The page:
The posts on The Basics of Italic became very convoluted once I tried to verbally describe the ductus of each letter. My 1993 ACI sheets did not include basic ductus information for some reason. (Maybe because the audience were calligraphers and I assumed they could figure out the rudiments of making letters from models.) But that assumption won’t fly with readers of this blog who have no experience with writing with broad-edged tools. So I am making available here as …
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Tutorial no. 5—Calligraphy: The Basics of Italic 4

The Basics of Italic: SwashesThis post, the last of The Basics of Italic, shows the rudiments of creating swash Italic letters. Most swash letters are ascenders or descenders since swashes need room to breathe and the most commonly available free space is in the margins and between lines. Swashes on ascending strokes, both vertical and diagonal, are shown in Row 1. b d f h k l—The swash replaces the entry stroke at the top of these letters (with …
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Tutorial no. 5—Calligraphy: The Basics of Italic 3

The Basics of Italic: Entry/Exit Strokes The previous two posts paved the way to making a “serif-less” Italic with the broad-edged pen. By “serif-less” I meant that the letters were missing entry (entrata) and exit (uscita) strokes. In calligraphy, Italic letters, other than some capitals, do not traditionally have serifs. But entry and exit strokes function in a similar way visually. They are both visual aids and physical/kinetic ones. Entry strokes allow the pen to more easily begin a …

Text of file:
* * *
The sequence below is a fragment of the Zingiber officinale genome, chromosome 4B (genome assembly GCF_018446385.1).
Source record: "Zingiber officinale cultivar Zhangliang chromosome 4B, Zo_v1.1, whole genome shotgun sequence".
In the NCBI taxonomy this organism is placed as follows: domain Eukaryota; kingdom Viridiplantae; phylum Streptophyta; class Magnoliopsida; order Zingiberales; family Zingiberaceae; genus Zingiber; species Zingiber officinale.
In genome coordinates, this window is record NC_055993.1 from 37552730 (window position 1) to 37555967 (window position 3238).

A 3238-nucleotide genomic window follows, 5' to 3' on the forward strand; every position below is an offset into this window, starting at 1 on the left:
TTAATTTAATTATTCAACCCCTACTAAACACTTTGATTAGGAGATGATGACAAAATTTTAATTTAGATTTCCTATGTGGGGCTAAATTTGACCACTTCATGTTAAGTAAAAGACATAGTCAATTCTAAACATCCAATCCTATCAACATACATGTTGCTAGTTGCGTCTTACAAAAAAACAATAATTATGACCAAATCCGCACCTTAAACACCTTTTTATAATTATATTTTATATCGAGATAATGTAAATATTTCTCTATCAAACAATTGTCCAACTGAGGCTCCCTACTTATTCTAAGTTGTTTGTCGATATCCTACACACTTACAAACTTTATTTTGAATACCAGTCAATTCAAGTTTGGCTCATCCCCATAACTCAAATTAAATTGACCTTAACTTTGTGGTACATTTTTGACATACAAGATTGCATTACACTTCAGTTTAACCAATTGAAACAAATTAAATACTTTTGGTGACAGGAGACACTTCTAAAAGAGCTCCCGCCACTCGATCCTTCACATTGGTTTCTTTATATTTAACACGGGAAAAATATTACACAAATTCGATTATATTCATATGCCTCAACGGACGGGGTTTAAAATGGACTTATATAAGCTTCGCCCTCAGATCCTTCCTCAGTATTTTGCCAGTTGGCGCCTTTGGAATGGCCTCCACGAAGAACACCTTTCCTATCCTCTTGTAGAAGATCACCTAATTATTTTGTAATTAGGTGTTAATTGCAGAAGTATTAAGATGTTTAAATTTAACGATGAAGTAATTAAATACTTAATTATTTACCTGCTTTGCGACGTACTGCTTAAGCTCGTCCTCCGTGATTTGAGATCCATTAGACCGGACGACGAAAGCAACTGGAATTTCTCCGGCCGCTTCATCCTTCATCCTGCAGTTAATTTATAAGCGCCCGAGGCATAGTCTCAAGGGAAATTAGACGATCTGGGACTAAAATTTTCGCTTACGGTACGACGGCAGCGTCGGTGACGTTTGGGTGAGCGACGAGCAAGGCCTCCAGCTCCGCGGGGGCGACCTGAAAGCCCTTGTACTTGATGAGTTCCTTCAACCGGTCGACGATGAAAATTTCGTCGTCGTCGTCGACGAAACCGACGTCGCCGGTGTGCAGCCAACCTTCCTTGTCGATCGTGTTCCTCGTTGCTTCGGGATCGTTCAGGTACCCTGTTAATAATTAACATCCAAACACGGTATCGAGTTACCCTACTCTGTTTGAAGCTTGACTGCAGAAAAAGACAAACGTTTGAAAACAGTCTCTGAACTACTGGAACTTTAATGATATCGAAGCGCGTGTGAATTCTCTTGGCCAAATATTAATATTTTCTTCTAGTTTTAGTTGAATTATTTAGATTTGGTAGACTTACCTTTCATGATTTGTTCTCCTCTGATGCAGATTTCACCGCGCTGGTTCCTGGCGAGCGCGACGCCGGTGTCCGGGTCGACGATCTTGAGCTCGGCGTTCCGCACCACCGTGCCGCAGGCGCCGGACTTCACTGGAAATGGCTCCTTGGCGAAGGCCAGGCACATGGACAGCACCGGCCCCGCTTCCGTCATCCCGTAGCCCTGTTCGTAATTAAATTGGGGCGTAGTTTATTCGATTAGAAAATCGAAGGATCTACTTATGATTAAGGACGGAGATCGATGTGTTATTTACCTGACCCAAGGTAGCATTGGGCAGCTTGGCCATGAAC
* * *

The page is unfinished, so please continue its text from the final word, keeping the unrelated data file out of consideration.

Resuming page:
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Tutorial no. 5—Calligraphy: The Basics of Italic 2

The Basics of Italic: Stress
These tutorials on the basics of Italic began with a monoline skeletal letter to establish the basic forms. But Cancellaresca corsiva, the original Renaissance name for Italic, is traditionally made with a broad-edged pen. The broad-edged pen creates thicks and thins (stress) as it moves through space in different directions. This gives the letters much of their magic. (A good theoretical analysis of the effects of the broad-edged pen versus those of the flexible pointed pen …
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Blue Pencil no. 18—Arial addendum no. 3